Western Media Aren’t Telling You the Truth About Iran
Reporters would rather tweet about the weather than investigate repression and torture by the regime.
By Hossein Ronaghi
I am a blogger and Internet freedom activist in Iran, and I have a message that millions of Iranians are desperate for you to hear: The Western media is failing the Iranian people.
There have been five nationwide uprisings against the regime in our country in the past four years. Our government has slaughtered protesters and tortured political prisoners to suppress them. Yet most people in the West—even those who consider themselves informed on Iran—don’t know our reality because foreign media coverage consistently overlooks or denies our reality.
For us, it is as if there are two Irans—the one where we live and another that you read about. Your Iran is defined by a pesky nuclear negotiation. Ours is much worse. It is a religious police state where we live in fear, with countless red lines that most dare not cross. It is a country of repression, censorship and violence. I would know—I have spent six years in its jails.
After the 2009 Green Movement protests, countless Iranians were detained and imprisoned. I was thrown into Evin prison in Tehran. I had helped Iranians bypass Internet censorship, and for that “crime,” the Revolutionary Guards’ intelligence unit charged me with “acting against national security.” Writing this article could bring the same charge again.
In Iran, thinking can be a crime. The Ministry of Culture and Islamic Guidance enforces this by closing down magazines and tearing pages out of books. The textbooks taught in our schools are full of hate, such as bigotry toward the Baha’i faith and the promotion of terrorism. Our newspapers print lies about the regime’s popularity, our nation’s history and antigovernment protests. Only newspapers approved by the intelligence services are allowed to publish.
Roaming morality police brutalize women for not wearing the mandatory hijab. They burst into parties where there is alcohol and co-ed mingling to beat and arrest young people. Repeat “offenders” are imprisoned, publicly flogged or executed.
This isn’t “1984” or “The Handmaid’s Tale.” This is our Iran.
The virtual world doesn’t escape control. Facebook,Twitter and other platforms have been banned. Social-media monitors scour the web to identify and arrest those who post content deemed to violate religious dignity or insult the regime’s leaders. This was another of my “crimes.”
Political activities are forbidden, aside from state-approved ones like rallies against the U.S. or Israel. Dissidents are jailed for simple acts of civil disobedience like removing their headscarves or holding up photos of their murdered children. Even in death, Iranians aren’t free from harassment and other indignities perpetrated by the state. Many relatives of those killed by the regime aren’t allowed to hold funerals. They often are charged a fee to have their loved one’s body released or are required to pay for the bullet or rope used to kill him.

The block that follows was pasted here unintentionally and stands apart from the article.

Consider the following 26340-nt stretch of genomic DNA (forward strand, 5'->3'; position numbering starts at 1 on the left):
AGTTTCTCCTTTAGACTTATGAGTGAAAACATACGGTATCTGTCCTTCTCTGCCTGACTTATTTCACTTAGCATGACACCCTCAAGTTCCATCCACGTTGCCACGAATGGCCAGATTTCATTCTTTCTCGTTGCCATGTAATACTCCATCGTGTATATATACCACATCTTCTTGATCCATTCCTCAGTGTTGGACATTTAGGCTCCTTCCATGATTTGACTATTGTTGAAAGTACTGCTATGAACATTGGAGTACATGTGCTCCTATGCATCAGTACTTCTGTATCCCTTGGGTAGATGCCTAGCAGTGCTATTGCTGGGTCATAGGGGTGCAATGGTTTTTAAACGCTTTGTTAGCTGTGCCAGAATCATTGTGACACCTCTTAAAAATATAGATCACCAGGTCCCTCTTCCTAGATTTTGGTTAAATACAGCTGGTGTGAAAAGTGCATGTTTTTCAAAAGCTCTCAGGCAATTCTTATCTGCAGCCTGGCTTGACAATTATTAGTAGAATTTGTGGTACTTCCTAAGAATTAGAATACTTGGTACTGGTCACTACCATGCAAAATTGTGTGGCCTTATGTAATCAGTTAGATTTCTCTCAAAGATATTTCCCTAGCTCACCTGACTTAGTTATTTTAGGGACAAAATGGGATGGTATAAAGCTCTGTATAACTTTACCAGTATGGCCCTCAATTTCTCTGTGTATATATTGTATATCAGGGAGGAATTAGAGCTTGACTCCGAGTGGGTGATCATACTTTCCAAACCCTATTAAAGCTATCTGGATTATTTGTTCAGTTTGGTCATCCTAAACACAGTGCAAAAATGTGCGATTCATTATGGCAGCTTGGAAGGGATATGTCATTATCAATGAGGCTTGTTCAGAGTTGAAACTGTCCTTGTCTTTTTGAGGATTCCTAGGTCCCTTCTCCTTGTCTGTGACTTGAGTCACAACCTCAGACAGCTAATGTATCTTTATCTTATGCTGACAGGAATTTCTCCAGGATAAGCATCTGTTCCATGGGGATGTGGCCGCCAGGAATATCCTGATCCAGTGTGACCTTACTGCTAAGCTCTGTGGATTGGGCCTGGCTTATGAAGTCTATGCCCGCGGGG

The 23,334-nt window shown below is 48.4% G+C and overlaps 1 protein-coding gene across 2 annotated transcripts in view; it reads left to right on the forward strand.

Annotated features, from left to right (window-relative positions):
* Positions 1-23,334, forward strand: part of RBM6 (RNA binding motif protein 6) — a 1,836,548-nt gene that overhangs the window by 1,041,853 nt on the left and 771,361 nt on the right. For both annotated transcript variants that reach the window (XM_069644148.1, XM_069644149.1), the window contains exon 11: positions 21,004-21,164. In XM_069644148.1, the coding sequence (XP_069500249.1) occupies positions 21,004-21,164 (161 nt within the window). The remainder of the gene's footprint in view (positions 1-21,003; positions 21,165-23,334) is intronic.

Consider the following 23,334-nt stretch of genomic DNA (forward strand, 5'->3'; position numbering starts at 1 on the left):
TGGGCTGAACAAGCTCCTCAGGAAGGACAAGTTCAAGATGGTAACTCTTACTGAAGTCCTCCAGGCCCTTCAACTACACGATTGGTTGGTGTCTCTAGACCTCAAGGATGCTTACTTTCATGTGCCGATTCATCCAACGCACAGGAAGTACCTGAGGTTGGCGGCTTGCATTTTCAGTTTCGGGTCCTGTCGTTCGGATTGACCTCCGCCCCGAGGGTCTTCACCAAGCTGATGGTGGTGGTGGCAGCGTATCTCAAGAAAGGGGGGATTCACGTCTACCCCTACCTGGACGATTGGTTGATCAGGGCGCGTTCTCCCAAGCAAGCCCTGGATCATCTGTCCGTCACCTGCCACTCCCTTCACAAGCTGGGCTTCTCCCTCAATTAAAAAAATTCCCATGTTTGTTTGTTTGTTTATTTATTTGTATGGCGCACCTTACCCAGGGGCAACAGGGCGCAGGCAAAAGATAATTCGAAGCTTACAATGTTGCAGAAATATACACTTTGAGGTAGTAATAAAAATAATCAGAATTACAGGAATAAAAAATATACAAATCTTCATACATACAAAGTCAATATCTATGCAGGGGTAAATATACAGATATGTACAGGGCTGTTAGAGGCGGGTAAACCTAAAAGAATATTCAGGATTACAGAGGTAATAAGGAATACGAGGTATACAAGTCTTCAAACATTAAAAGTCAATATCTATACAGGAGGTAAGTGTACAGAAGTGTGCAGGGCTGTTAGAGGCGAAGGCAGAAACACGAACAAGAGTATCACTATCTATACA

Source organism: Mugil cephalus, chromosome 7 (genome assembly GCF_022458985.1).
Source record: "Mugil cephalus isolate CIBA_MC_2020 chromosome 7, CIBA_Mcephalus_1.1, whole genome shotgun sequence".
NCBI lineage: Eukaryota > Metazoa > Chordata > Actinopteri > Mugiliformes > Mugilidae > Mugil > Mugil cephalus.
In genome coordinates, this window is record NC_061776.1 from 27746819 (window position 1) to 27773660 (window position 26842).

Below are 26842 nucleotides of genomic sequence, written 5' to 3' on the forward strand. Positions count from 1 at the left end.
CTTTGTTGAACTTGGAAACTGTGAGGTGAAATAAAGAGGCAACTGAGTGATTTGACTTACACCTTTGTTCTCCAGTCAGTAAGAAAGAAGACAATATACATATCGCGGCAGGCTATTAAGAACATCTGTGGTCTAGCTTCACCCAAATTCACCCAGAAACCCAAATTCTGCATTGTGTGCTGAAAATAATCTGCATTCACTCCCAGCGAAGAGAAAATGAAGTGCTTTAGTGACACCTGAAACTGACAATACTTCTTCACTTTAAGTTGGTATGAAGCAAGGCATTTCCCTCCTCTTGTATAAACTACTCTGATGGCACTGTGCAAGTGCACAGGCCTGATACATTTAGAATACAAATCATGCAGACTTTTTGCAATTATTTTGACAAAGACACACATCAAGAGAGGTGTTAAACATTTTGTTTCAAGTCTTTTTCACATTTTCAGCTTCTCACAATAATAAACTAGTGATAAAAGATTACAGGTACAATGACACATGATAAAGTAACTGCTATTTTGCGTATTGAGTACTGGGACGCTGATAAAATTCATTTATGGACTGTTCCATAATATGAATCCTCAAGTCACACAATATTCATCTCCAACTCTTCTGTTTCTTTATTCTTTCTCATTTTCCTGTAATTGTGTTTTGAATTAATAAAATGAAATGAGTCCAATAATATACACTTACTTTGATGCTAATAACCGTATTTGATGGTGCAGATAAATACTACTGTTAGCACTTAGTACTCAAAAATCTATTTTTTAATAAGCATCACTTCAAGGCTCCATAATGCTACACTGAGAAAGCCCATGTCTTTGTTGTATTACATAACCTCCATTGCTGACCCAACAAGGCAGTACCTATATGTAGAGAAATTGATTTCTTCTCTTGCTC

For those kept alive, torture comes in many forms. Some are subjected to severe beatings, rape or whippings. Others face physical deprivation, threats and psychological torture. When I was in prison, the guards tortured me and brought me close to death. I lost a kidney and was denied proper treatment. To this day, I struggle with the effects of that torture.
This is our reality. Yet when we look abroad, we see its media portray another Iran. As protests raged across Iran in November 2019 and the Islamic Republic shut off the internet and dispatched military units to slaughter more than 1,500 protesters, a Bloomberg Iran correspondent tweeted about an unexpected snowfall in Tehran. When the regime shot down Ukraine International Airlines Flight 752 in January 2020, murdering 176, many Western media reports said our president had no knowledge of the attack—but gave no evidence for the claim.
In Iran, we protest as loudly as we can and post videos online, but the reality doesn’t find its way into most Western media reports. Meanwhile, journalists tweet about trivia like new shopping malls and ignore the real story of what’s happening in our country. They are showing you an imaginary Iran.
In the real Iran, we are familiar with the long shadow of state suppression. We aren’t victims of global ignorance but of a deliberate and systematic attempt by the Islamic Republic to manipulate world opinion through apologists in the foreign media. Thus, you’ve read that there is no internal opposition to the Islamic Republic. That’s wrong. We the people are the opposition. What we ask of you is simple: to learn about Iran, listen to us, share our stories. You have been told that your solidarity would hurt us, that talking about our struggle would put us at risk. That is a lie. It is your silence and indifference that threaten us.
We have lost friends who fought for freedom from this regime. We have been in its jails and seen its torture chambers. Writing this could land me back in prison. But if that’s the price for giving a voice to the voiceless, it will be worth it.
Mr. Ronaghi is an Iranian blogger and freedom-of-speech activist.